How to run a fair drawing for door prizes?

Given that you're the organizer for an door prize drawing that has 10 prizes ranging in value from $100 to $1. Everyone in attendance for the drawing has submitted one ticket into the drawing box. You want the drawing to be fair and have everyone have a chance at the biggest prize. Once a ticket is drawn it's not returned to the drawing box.

Obviously if you draw for the biggest prize first then everyone has an equal chance.

But what if you draw for the cheaper prizes first saving the biggest until last?


Less is more. Stay pure. Stay poor.
This looks like a homework problem. What attempts have you made to solve it? What questions do you have?
No homework problem. It's been years (decades) since I've had homework. I belong to a club that does a yearly event with door prizes. We have always saved the biggest door prize for last, but this seems unfair.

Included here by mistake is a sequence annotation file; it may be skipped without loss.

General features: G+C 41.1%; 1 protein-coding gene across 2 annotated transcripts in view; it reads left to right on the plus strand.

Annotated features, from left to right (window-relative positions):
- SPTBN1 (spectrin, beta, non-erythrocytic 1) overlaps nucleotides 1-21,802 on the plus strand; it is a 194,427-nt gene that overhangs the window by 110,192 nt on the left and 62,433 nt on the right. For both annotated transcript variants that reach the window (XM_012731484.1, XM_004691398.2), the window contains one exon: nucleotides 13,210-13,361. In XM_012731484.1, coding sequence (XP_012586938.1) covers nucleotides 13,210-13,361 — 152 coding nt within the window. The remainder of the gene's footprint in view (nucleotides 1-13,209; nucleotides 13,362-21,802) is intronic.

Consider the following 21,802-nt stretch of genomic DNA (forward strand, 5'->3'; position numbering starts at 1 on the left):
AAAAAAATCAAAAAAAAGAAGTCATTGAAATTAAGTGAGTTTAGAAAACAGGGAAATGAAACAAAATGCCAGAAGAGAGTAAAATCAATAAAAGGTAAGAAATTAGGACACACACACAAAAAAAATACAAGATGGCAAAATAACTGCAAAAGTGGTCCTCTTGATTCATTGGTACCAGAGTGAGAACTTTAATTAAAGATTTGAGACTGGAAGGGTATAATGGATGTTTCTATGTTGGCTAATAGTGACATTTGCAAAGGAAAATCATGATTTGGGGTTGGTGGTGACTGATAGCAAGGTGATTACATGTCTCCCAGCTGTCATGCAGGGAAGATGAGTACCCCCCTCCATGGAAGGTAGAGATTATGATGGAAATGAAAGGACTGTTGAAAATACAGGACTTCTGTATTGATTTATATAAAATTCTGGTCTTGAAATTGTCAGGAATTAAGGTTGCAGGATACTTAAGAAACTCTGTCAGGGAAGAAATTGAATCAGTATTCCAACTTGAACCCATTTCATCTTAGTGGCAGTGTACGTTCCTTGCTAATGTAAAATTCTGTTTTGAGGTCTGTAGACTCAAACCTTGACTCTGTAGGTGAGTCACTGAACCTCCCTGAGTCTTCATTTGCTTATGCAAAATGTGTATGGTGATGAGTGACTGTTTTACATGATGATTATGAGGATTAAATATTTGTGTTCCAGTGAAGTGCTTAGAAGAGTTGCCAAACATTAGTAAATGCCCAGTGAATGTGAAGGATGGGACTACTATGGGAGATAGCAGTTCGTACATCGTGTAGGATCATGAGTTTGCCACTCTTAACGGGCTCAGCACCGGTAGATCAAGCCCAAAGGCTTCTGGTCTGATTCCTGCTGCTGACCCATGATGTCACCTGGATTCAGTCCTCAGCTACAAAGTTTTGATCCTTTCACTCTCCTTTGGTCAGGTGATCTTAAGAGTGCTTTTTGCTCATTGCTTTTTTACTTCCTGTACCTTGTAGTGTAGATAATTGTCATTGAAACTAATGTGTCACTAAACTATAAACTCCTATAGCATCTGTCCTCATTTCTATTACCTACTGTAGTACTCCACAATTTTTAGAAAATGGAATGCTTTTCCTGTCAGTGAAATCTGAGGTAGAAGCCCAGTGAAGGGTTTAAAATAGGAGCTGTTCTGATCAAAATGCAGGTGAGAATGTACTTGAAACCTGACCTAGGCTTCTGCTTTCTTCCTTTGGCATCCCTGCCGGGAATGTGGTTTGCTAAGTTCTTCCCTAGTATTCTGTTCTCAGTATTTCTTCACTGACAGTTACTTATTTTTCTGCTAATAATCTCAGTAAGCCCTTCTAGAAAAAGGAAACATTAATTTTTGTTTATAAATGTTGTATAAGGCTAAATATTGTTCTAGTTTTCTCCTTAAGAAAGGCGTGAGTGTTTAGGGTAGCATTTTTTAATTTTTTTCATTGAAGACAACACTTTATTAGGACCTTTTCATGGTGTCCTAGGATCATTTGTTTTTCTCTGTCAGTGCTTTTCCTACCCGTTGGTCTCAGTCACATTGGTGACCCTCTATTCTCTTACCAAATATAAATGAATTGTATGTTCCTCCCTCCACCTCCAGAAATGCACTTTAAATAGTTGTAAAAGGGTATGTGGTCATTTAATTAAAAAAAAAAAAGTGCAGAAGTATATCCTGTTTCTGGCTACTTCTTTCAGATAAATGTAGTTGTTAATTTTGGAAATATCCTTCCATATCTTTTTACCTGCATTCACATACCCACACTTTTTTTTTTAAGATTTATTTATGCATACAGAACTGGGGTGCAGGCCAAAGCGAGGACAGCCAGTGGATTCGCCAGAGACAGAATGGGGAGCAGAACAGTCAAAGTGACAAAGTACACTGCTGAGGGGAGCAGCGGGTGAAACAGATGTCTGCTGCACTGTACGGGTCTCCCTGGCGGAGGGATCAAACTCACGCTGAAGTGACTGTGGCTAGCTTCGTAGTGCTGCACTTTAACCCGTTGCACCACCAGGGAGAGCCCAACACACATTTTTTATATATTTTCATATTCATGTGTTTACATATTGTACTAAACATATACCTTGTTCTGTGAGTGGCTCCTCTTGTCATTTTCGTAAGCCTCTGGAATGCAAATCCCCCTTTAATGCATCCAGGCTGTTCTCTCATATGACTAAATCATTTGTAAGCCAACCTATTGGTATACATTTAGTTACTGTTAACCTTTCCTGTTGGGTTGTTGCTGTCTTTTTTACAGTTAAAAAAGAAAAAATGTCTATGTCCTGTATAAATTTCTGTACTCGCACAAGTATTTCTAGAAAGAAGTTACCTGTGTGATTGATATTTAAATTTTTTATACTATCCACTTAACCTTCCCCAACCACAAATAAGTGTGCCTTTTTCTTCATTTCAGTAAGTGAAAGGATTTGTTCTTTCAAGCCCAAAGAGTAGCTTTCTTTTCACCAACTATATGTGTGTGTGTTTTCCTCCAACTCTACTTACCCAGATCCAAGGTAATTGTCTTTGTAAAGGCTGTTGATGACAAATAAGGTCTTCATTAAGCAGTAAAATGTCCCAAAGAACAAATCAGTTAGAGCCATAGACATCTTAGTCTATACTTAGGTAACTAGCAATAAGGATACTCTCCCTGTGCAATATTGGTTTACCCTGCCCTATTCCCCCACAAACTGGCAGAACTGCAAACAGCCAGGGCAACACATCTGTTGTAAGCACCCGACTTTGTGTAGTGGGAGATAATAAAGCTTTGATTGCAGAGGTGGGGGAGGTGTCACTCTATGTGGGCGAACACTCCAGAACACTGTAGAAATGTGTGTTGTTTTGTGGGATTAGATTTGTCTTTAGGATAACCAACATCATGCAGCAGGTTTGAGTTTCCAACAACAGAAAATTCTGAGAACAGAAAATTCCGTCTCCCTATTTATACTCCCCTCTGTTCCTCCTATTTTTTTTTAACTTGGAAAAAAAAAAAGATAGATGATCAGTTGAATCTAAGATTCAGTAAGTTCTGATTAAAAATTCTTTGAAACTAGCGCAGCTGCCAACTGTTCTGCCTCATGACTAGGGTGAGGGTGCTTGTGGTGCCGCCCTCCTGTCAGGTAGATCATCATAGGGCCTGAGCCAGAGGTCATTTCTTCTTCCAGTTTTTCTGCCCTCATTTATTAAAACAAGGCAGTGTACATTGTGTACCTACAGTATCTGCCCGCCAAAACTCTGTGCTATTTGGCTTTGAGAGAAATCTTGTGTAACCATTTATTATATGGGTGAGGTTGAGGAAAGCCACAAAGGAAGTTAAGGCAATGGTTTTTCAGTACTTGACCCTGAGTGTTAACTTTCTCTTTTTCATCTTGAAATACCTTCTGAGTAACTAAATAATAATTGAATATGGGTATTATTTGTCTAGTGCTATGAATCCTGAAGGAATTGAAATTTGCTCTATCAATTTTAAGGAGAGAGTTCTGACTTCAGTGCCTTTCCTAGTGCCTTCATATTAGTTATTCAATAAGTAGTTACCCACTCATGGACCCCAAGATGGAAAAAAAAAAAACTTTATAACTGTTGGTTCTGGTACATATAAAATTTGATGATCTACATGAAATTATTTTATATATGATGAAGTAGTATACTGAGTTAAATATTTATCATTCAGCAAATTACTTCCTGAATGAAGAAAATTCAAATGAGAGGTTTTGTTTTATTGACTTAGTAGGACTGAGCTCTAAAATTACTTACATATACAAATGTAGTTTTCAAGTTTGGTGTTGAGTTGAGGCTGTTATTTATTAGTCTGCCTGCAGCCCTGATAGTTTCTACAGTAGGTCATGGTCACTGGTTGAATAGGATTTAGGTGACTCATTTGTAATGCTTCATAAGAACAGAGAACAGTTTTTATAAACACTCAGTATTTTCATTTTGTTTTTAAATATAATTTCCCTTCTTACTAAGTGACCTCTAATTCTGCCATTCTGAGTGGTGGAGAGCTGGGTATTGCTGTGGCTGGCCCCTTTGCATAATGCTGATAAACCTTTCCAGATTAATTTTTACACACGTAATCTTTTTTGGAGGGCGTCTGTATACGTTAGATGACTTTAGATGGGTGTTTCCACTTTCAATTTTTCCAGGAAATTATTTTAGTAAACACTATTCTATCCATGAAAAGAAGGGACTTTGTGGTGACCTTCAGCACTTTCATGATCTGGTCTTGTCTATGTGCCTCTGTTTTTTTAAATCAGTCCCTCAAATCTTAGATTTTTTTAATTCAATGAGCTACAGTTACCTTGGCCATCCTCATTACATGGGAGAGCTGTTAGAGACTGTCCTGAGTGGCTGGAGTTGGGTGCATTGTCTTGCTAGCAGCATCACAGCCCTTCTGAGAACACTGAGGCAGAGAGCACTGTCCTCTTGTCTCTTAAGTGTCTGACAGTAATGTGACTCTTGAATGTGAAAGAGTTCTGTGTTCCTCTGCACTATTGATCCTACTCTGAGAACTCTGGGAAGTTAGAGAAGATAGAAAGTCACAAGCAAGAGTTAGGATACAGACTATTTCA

Less is more. Stay pure. Stay poor.
How are you selecting the tickets?

This isn't mathematical, but can you just do all of the little prizes, then put all of the pulled tickets back into the urn for the last grand prize selection?
Arg! I thought I had replied to this earlier, must have missed pressing a button.

Anyways... No, once your ticket is drawn you're done. I was just looking for a valid argument to show a difference between the probability of winning the first prize drawn for verses the last prize drawn for. I guess there is none. I'll quit thinking about this one.

Thanks for the replies.


TS Contributor
I think one could tackle this by calculating the expected gain at the last drawing: E=Sum(value_of_object_i*P(object i being the last)). If we assume N objects in the draw the probability of object i being the last must be 1/N. If the draw is run correctly there can be no preference for any of the objects. So the expected value for the last draw is Sum(value_i*1/N) which exactly equal to the expected value of a gain in the first draw.

So, the conclusion is that it does not matter in which order you draw, the procedure is always fair in the sense that the expected value of the gain is the same for each draw.